John Gardner’s Letter

Gardner brings up the point that everything will eventually end. I am fascinated by this concept so I was delighted when I saw the concept in his novel. I keep a map of the solar system from a magazine in front my writing desk. The map has a Google map location marker right above Earth, along with the words “you are here”. It sounds odd enough, but I always look at the map to remind myself where I am. It is so easy to loose myself in the daily trivial matters. The map reminds me of my place in the universe, that my troubles are nothing in the passage of time. The small problems that used to bother me simply disappears whenever I look at the map. Gardner then says that we don’t need to live on the eternal values. Similarly in China, there is a saying that to live is to seek the thrill of living and to enjoy such feeling. As humans living in the vast indifference of the universe, we can only strive for a moment of happiness and prosperity instead of reaching for the unreachable eternity. In truth, we can only borrow everything in our lifetime. Nothing really belongs to us, not even our deposits in the bank, our body, or our relationships, etc. Only our feelings are ours, but even they vanish with time.

Gardner also suggests that “when working with art, one must read as much with one’s emotions as with one’s mind.” This is very true as far as I understand. Our emotions act as instincts that guide us through the blurry meanings of art, such as in a music piece. I often had to rely on my emotions to guide me through the notes and rhythms. The fact that something as emotional as humans can be born out of the indifferent universe amazes me. We not only drown in our sentiments, we also create various means to express such feelings and affect others through a shift in the air. For example, our instruments create ripples that reach out to everyone within the range to convey basic feelings. Whenever I read a composition I feel as if I am intruding into the deepest part of the composer’s emotions; it feels strangely intimate.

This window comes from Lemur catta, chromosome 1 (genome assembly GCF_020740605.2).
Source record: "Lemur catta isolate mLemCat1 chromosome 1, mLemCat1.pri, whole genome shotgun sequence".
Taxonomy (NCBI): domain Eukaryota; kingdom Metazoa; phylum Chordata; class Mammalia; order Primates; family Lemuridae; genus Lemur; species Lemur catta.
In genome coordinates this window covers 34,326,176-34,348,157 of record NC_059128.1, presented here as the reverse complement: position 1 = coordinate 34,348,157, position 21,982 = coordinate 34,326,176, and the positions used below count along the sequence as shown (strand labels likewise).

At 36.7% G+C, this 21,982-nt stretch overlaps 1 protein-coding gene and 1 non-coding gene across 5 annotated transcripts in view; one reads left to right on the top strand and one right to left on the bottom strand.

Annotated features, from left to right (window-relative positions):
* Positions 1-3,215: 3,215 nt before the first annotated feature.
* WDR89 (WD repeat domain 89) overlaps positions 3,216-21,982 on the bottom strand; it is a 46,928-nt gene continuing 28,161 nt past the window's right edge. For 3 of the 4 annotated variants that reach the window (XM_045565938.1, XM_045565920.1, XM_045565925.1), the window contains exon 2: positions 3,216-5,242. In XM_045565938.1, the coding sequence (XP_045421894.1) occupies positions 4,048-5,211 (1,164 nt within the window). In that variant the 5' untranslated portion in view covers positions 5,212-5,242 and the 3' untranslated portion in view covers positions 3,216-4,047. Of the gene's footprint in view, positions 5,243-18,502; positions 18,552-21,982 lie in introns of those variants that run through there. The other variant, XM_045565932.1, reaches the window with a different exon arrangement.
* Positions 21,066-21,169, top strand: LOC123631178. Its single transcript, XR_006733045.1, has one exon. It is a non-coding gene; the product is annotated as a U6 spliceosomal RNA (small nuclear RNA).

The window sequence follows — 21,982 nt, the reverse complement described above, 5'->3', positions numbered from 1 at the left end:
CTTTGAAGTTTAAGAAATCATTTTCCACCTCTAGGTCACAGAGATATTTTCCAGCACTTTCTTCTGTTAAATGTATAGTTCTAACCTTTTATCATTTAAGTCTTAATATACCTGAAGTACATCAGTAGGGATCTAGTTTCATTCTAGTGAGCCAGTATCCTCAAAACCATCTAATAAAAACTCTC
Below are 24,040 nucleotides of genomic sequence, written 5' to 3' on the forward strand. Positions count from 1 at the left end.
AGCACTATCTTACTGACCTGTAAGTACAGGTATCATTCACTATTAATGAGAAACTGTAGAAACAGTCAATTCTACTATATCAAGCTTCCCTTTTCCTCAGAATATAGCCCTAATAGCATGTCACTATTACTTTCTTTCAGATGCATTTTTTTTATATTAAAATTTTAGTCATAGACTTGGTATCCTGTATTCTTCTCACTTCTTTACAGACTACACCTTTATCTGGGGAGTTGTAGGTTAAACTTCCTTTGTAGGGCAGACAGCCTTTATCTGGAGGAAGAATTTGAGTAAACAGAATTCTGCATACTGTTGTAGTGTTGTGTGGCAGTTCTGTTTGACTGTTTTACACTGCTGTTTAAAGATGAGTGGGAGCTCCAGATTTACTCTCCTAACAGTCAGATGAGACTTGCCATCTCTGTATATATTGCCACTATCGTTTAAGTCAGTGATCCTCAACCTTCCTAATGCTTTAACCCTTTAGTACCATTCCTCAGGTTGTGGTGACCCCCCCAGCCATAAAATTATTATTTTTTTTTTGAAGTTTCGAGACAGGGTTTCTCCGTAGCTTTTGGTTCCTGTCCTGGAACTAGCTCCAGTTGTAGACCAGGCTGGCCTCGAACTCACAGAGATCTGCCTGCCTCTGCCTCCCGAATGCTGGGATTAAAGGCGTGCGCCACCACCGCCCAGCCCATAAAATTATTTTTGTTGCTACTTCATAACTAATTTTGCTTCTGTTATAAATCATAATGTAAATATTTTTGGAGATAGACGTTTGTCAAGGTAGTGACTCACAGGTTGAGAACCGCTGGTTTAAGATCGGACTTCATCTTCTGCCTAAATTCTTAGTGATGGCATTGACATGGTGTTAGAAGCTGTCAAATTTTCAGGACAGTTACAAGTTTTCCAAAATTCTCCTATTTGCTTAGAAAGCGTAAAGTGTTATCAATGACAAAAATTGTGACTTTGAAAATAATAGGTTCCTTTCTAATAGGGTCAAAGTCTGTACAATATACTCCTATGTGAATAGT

(I am also glad to find Gardner explain the part in which Beowulf bangs Grandel’s head against the wall.)




New Poetry*

The Lighted Window

Sara Teasdale

He said:
“In the winter dusk
When the pavements were gleaming with rain,
I walked thru a dingy street
Hurried, harassed,
Thinking of all my problems that never are solved.
Suddenly out of the mist, a flaring gas-jet
Shone from a huddled shop.
I saw thru the bleary window
A mass of playthings:
False-faces hung on strings,
Valentines, paper and tinsel,
Tops of scarlet and green,
Candy, marbles, jacks—
A confusion of color
Pathetically gaudy and cheap.
All of my boyhood
Rushed back.
Once more these things were treasures
Wildly desired.
With covetous eyes I looked again at the marbles,
The precious agates, the pee-wees, the chinies—
Then I passed on.


In the winter dusk,
The pavements were gleaming with rain;
There in the lighted window
I left my boyhood.”

I like the slightly depressed mood of the poem. I especially enjoy the setting with rain and the sense of nostalgia. There are many Foster elements in this poem. The season winter emphasizes the gloomy atmosphere and the loneliness of the speaker. The dusk signals the end of things, in this case the end of the speaker’s childhood innocence. The rain further adds to the sadness. The water also washes away the speaker’s past and completes his transformation into his new life, the life of an adult full of responsibilities and stress.

At first, the speaker appears frustrated and anxious. The sound of H in “hurried, harassed” resembles the sound of someone panting when walking quickly. Descriptions of his surroundings are simple: he is mostly staying inside his mind, worrying about the works to be done. Then a shift in tone and scenery occurred when the speaker arrives at the shop’s window. The readers suddenly get an explosion of colorful images, which underlines the shock the speaker feels when he sees the shop. The adjectives turn into brighter and more positive, such as changing from “dingy” into “desired” and “precious”. However, there is still a grey undertone behind the positivity in the scene. The speaker sees his childhood toys as “pathetically gaudy and cheap”. This shows that he has already half-adapted into the harsh adult world. However, despite such remarks the speaker still can not take his eyes off the toys. This is an internal struggle that only lasts an extremely short amount of time. The turmoil eventually ends with the adulthood indifference taking over. The turn makes the process of growing up feel mechanical and harsh. The sample and short line “Then I passed on” creates yet another sudden shift, cutting off the hopeful and warm feeling that came with the description of toys abruptly. The poem ends with the speaker hinting that he will forever lose his childhood innocence and memories, as he says in the last two lines, “There in the lighted window/ I left my boyhood.”